I was born in New Orleans, Louisiana, on July 24th, 1961. New Orleans was a great place to grow up in then—still family-friendly but with a ready acceptance of eccentricity and the darker side of life. We lived in a little house on a little street, but our yard seemed huge, and my brother and I were given a big chunk of it in the back, where we could dig holes or do whatever we wanted. So we built little huts and roofed them with huge banana tree leaves, and when it rained we stood under elephant ears so big that two kids could stand under one and not get wet. We dug enormous holes and filled them with water and jumped into them. We climbed trees and jumped off the roof of our garage.
I remember spending a lot of time by myself, just playing complicated imagination games. Our TV was black and white and there were only three stations, so we didn’t spend too much time in front of it. In my neighborhood there were only one or two other girls, so I played mostly with my brother and some of the boys next door. I was an excellent tomboy, and did well at games like “Behind the German Line” and “Paratrooper.”
Even when I was little, I knew that New Orleans was a special place. The cemeteries were wonderful, and we explored the ones we could walk to. I still love cemeteries, and try to visit them when I’m traveling. Mardi Gras was a huge event every year, and my mother made us terrific costumes. My parents had interesting friends who were artists and potters and writers, and we would visit them in the French Quarter.
My high school was a public school called Ben Franklin, and back then it was housed in an old former courthouse not far from the Mississippi River. The high school that Morgan Rowlands (in Sweep) goes to is based on that building. I also went to a performing arts high school half a day for three years; two years for visual art and one year for writing. There was no air conditioning, only big fans and open windows, and the heat was stifling sometimes. It was almost impossible to stay awake after lunch on hot days.
I enjoyed college because I could choose what I wanted to study, and the classes were at different times on different days. It felt more flexible and catered to how I wanted to learn. I went to New York University and studied writing and Russian language and literature. I had some terrific teachers, but I just never really got what they were talking about, the whole “how to write” thing. And I was never able to write anything longer than three pages. But one of my teachers wrote on one of my papers that I had a genuine stylistic gift (despite all my other shortcomings as a writer), and I still think of those words with pleasure.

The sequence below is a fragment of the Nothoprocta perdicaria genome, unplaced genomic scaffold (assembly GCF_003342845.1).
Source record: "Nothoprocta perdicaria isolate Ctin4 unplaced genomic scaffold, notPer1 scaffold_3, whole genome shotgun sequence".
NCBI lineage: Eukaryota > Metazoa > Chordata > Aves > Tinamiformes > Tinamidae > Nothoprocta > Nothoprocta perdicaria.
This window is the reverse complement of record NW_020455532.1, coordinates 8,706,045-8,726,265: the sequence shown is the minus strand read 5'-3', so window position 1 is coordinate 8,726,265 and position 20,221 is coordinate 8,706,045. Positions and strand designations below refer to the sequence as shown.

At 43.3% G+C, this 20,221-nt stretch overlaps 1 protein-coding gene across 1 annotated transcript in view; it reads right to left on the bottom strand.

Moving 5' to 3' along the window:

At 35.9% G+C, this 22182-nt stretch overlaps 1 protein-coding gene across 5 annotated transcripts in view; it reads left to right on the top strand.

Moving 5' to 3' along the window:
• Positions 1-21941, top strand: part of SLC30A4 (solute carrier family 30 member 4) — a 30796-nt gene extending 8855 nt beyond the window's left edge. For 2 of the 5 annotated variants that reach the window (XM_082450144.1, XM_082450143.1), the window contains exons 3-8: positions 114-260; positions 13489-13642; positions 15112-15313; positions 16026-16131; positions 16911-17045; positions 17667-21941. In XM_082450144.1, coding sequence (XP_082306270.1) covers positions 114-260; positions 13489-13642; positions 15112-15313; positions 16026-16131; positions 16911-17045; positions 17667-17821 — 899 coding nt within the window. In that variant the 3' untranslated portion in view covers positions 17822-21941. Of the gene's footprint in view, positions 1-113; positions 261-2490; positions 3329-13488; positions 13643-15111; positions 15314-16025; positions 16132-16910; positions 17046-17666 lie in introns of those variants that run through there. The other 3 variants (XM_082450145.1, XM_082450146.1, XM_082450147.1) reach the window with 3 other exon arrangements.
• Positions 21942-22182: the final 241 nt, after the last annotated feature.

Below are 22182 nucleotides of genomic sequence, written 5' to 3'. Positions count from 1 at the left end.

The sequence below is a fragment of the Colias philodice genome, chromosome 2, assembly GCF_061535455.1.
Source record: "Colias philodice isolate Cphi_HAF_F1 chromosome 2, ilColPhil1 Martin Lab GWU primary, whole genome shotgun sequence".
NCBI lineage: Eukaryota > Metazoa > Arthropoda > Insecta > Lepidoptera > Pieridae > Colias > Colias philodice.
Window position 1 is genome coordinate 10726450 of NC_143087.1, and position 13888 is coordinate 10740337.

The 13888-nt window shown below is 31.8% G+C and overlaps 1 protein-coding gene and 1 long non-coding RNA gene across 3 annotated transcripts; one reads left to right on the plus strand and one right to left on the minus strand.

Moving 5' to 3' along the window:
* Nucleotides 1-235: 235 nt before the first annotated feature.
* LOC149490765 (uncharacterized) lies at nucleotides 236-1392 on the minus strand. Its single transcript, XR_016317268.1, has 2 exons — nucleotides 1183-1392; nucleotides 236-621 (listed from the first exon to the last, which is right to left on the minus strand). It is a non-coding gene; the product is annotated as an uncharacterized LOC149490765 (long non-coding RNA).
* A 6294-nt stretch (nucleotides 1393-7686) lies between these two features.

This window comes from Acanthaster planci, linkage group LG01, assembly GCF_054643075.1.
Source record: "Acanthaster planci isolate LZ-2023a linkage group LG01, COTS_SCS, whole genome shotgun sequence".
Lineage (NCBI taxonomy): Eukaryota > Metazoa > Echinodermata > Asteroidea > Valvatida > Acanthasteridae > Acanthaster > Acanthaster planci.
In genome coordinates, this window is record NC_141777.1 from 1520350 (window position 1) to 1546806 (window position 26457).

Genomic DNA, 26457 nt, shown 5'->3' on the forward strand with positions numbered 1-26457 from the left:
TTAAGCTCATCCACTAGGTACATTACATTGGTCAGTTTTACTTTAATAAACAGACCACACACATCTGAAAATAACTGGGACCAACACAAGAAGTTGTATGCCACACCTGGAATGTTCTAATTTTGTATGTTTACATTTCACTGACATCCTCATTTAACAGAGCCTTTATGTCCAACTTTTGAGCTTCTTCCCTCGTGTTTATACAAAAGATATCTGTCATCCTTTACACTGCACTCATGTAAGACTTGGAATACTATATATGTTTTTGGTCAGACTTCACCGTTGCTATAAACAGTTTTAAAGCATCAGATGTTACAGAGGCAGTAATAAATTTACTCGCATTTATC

I finally graduated from Loyola University, in New Orleans, with a degree in Russian. In my mid-twenties I moved back to New York and got a job as an assistant at Random House. I worked for the head of the Juvenile Audio and Video department, and was surrounded by children’s books and editors and people who read as much as I did. I learned so much, and decided I could write a children’s book too. So I locked the door of my office (somehow I had an actual office, which was unusual) every day for an hour at lunch, for ten days, and I wrote a book.
And I sold it and it got published.
I did all sorts of chapter books and middle-grade books under different names, and ghost-wrote for some popular series. They were all learning experiences. Eventually I moved back down to New Orleans because I wanted my children to be born there. While I lived down there, a friend of mine who was an editor contacted me to write Sweep. She gave me a one-page description of the series, which basically said, “Teenage girl discovers she’s a witch.” It was such an amazing, brilliant idea, and it sparked an entire new universe inside me that I tried to put down on paper. My books always describe how I wish the world was, how I wish reality was.
I was crushed when Sweep ended, but by then I was already developing Balefire, and that was a whole new seductive universe. I set it in New Orleans so I could describe the beauty and otherworldliness of the city, and I put in my old hangouts and had the characters do some of the things I’d done as a teenager. Katrina hit while I was in the middle of writing the fourth book of Balefire, and I watched the news on TV and knew that my hometown would never be the same. The fourth book described the city as it was before the flood, and I sat there and cried for days as I wrote about things that no longer existed.
Now there’s the Immortal Beloved trilogy from Little, Brown. In some ways it’s a combination of all my favorite things about Sweep and Balefire—the notion of love that lasts for hundreds of years, a world filled with magick and possibilities. It’s been my biggest challenge, but I believe I did Nastasya’s story justice. I hope you think so too.
Nowadays I live in North Carolina with my daughters and husband and stepsons. Our house is surrounded by land and woods and it feels like we’re in the country. We have dogs and cats and lots of stuff going on all the time. It’s a good life.